Klotzen!'s combat resolution is modest - at best - but quite sufficient. A smallish window is available to track every engagement in textual format. Let's assume a friendly Tiger I unit is ordered to attack an adjacent Soviet T-34/43 formation (in the Bagration 6/24/1944 scenario).

First, any enemy artillery - in this case a supporting enemy Katyusha artillery battery - fires first; it gains some experience but causes no measurable losses to the Tigers. The Tigers than attack their intended target, causing some losses to the T-34s and gaining experience. In addition, any commander/general skills are used in this phase to good effect and documented in the text box. The Tigers use the "Once more into the Breach" skill and attack the T-34s a second time. The T-34s are then wiped off the map and their commander killed, with the Tiger unit gaining additional experience. (The Tigers were defending in a minefield, hence they did not move forward and occupy the hex previously held by the T-34s.)

And then we have Panzer Corps 2's turn resolution phase. No WEGO air combat here, but a nice surprise: With only 30 hours playing the game, this inexperienced writer was unaware of the power of the "L" (log) key (lower-case) during and after the combat phase. Each battle is documented in a scrolling window in excruciating, grognard-level detail. Suffice it to say that Panzer Corps 2 will never be the same now that this hot-key function has been discovered.

Leadership Matters

This writer has always felt that on-release, Panzer Corps 2 was rather stingy when doling out leaders (Heroes) during the game, and this tended to minimize their affects on overall strategy. The latest Panzer Corps 2 DLC (Axis Operations 1943 East) ups the ante when it comes to the number and affects of commanders in the game, which can also be adjusted in the Settings menu.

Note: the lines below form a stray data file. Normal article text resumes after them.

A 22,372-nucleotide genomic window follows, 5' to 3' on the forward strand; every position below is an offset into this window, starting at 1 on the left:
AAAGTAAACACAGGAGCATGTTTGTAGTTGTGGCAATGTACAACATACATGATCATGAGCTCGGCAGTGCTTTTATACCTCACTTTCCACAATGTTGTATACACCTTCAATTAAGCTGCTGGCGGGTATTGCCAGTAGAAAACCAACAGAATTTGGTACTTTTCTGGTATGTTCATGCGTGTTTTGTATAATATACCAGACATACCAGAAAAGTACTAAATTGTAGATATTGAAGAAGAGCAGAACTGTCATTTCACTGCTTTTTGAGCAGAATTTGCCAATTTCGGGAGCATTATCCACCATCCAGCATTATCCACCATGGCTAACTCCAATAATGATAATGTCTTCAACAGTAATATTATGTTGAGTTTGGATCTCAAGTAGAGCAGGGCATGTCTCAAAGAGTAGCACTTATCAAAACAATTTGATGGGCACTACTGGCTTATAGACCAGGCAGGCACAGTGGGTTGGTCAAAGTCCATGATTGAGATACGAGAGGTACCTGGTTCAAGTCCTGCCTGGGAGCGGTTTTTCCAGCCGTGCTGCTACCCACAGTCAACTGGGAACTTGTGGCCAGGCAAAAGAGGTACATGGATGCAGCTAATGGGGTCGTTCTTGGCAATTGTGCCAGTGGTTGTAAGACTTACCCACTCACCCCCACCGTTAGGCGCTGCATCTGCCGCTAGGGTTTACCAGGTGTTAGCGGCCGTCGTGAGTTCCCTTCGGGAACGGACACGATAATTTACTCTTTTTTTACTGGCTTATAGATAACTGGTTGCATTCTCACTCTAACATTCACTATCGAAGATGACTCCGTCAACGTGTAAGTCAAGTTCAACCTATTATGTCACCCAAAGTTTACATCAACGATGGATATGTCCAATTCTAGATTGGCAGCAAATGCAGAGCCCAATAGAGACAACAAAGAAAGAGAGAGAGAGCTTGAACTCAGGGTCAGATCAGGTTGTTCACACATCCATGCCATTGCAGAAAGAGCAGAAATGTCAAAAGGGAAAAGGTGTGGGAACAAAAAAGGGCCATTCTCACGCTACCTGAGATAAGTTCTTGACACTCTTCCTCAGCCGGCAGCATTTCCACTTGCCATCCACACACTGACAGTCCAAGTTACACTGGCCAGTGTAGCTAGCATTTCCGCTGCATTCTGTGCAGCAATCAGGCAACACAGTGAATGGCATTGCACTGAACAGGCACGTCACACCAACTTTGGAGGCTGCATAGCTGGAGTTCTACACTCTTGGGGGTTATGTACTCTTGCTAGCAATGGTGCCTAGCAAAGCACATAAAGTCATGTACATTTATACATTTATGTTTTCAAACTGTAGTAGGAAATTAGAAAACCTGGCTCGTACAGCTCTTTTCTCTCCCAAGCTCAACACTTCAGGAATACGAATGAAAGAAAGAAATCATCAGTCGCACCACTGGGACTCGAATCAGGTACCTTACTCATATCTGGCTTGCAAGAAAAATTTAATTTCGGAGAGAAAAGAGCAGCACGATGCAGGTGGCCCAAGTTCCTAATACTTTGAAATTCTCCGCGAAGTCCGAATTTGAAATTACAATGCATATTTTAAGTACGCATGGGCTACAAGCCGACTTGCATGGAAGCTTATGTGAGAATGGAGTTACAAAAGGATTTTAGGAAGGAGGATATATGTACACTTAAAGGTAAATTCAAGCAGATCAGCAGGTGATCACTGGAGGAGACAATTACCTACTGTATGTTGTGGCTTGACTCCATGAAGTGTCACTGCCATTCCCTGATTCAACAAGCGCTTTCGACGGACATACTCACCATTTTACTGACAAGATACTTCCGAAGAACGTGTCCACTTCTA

In contrast, Klotzen! has a dedicated leader (and portrait) attached to every unit in the game. And there are hundreds of them. Coupled with the myriad of attributes available to each commander, this indie effort has greatly enhanced the leadership portion of the product.

An elite unit commander, who has managed to achieve Level 8, along with his associates, in Klotzen!.

Matrix/Slitherine's recent Decisive Campaigns: Ardennes Offensive digital wargame put a larger emphasis on both command and leadership, with historical commanders possessing a variety of skills.

Klotzen! doesn't directly address battlefield command-and-control per se (supply serves admirably in that role), but there isn't a digital wargame in recent memory that includes both the variety and flavor of each unit commander's skill set. There are also more than 1,300 sepia-toned portraits of the 23 nations represented in the game, from Australia to Yugoslavia, included to represent each leader. Their names, however, are fictitious.